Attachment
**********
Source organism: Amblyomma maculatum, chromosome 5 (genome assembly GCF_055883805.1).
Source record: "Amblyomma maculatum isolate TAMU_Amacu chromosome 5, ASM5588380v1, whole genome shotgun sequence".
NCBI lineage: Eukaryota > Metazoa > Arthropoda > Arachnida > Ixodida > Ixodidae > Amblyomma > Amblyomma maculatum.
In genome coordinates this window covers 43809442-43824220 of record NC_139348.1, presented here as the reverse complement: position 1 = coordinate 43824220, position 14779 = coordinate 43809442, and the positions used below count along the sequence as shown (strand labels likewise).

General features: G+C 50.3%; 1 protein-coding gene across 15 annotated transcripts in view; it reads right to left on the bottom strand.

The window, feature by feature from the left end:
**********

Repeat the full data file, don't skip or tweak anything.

Source organism: Amblyomma maculatum, chromosome 5 (genome assembly GCF_055883805.1).
Source record: "Amblyomma maculatum isolate TAMU_Amacu chromosome 5, ASM5588380v1, whole genome shotgun sequence".
NCBI lineage: Eukaryota > Metazoa > Arthropoda > Arachnida > Ixodida > Ixodidae > Amblyomma > Amblyomma maculatum.
In genome coordinates this window covers 43809442-43824220 of record NC_139348.1, presented here as the reverse complement: position 1 = coordinate 43824220, position 14779 = coordinate 43809442, and the positions used below count along the sequence as shown (strand labels likewise).

General features: G+C 50.3%; 1 protein-coding gene across 15 annotated transcripts in view; it reads right to left on the bottom strand.

The window, feature by feature from the left end: